Fuel efficiency, check. Passenger comfort? Not so much.
If you thought airlines could find no new ways to squeeze more passengers into each plane, you are underestimating the resolve of the airline industry.
At this month’s Aircraft Interiors Expo in Hamburg, Germany, many of the 500 exhibitors were promoting new ideas to cut down on weight — to save fuel — and innovative layouts to fit more seats per cabin.
Among the concepts offered at the expo was a set of seats that put passengers face to face; seats that are installed in a staggered, diagonal layout, and lavatories designed to wedge in a few extra passengers in the back of the cabin. One company has even introduced a lightweight lap belt.
Airlines may eventually pack in so many seats per cabin that carriers will reach the maximum passenger totals allowed by federal regulators. But U.S. carriers have not reached that point yet.
“There is no question that densification — adding more seats to each aircraft — is an ongoing trend, and there is no sign of it letting up any time soon,” said Seth Kaplan, managing partner at the trade publication Airline Weekly.
One of the world’s largest airline interior manufacturers, France-based Zodiac Aerospace, unveiled a set of three seats with one passenger facing forward, one facing backward and another facing forward. The seat bottoms flip up, like the seats at a ballpark, to let passengers board and exit faster.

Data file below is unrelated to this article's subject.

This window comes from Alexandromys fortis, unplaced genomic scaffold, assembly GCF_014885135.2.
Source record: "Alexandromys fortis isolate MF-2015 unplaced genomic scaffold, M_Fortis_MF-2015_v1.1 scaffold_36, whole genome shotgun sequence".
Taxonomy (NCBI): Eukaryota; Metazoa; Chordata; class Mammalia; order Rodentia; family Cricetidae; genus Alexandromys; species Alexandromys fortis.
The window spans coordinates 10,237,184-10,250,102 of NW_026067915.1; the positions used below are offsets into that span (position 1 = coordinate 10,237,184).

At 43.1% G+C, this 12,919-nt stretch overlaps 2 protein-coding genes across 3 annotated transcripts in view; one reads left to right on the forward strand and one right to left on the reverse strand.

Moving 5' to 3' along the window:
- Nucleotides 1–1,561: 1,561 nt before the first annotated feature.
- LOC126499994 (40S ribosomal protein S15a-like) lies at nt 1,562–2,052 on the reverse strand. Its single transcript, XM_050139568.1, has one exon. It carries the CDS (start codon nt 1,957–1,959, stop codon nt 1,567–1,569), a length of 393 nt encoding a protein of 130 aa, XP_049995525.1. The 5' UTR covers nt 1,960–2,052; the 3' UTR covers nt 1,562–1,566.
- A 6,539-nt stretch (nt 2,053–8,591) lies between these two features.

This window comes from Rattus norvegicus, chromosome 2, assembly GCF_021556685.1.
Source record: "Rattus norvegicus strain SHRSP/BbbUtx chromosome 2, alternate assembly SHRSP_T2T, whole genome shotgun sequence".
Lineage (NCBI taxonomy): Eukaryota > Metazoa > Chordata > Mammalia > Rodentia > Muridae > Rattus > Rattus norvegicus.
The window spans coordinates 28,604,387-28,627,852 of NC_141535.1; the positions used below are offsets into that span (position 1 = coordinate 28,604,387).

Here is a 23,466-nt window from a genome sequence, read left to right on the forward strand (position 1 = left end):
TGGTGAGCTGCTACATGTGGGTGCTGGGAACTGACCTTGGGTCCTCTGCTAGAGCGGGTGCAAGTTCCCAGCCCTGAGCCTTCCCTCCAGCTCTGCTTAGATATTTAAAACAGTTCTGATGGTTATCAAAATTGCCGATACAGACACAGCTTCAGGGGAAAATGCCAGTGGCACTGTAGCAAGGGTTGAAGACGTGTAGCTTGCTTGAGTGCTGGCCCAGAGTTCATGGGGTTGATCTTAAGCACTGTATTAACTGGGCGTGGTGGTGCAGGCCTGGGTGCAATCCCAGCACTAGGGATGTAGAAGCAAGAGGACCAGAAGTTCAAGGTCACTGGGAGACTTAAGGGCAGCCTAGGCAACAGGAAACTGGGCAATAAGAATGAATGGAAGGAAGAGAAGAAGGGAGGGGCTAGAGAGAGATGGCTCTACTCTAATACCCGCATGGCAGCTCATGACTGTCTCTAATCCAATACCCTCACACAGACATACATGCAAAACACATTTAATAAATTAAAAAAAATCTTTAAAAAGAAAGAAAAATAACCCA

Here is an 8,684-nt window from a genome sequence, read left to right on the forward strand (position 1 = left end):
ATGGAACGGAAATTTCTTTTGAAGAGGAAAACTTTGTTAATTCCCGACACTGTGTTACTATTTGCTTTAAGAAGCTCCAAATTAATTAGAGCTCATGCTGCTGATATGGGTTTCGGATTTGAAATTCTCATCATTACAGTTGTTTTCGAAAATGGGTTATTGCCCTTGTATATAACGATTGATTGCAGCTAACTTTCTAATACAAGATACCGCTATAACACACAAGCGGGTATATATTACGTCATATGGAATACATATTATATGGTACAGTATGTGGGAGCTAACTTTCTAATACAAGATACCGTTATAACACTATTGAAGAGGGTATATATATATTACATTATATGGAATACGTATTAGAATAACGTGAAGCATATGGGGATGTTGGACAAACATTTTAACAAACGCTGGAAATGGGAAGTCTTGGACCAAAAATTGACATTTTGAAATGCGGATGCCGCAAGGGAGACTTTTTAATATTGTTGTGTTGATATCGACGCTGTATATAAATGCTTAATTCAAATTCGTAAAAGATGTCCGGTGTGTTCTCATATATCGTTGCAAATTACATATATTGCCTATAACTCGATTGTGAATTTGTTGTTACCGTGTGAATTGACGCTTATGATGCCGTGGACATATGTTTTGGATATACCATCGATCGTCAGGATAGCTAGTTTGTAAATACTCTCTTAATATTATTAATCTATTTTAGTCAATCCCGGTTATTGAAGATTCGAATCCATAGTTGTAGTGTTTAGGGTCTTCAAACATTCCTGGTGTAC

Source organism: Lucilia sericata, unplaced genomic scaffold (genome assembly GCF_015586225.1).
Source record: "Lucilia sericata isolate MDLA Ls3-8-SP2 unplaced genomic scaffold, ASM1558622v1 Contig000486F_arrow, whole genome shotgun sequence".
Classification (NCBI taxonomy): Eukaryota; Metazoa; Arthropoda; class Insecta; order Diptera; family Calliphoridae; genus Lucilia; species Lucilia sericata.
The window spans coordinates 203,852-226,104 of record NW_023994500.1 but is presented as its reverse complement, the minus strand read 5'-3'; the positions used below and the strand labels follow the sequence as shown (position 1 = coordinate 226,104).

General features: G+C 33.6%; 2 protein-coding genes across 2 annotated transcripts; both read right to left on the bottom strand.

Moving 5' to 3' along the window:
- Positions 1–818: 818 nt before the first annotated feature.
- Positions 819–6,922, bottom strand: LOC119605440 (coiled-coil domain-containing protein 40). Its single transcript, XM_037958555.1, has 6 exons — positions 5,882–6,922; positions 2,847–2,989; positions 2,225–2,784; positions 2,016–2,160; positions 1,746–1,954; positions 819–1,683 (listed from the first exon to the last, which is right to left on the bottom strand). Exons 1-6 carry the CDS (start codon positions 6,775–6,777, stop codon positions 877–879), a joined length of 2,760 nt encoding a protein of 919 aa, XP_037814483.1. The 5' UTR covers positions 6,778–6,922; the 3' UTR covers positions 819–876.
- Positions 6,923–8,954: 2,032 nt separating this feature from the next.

It’s a concept strictly for short-haul flights. The response from airlines at the expo? “Very interested,” said Pierre-Antony Vastra, an executive vice president at Zodiac.
The drawbacks: no armrests, and the seat bottom cushions are pretty thin.
Another aircraft interior manufacturer, Thompson Aero Seating of Northern Ireland, was promoting the “Cozy Suite.” It’s an idea that installs economy seats at an angle, with one slightly behind and to the left of the other, to maximize cabin space. The Cozy Suite also has tilt-up seat bottoms.
But the biggest buzz at the expo was over a small French company called Expliseat, which has developed a seat made of lightweight titanium and composite materials. It weighs about 8.8 pounds, whereas newer economy seats weigh about 24 pounds.
The company promises to save airlines up to $500,000 a year in fuel costs for the average Airbus 320 or Boeing 737 planes. On April 1, the seat won approval by the European Aviation Safety Agency for use on European aircraft.
(c)2014 Los Angeles Times
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Photo Credit: The new seats developed by Zodia Aerospace. Zodiac Aerospace
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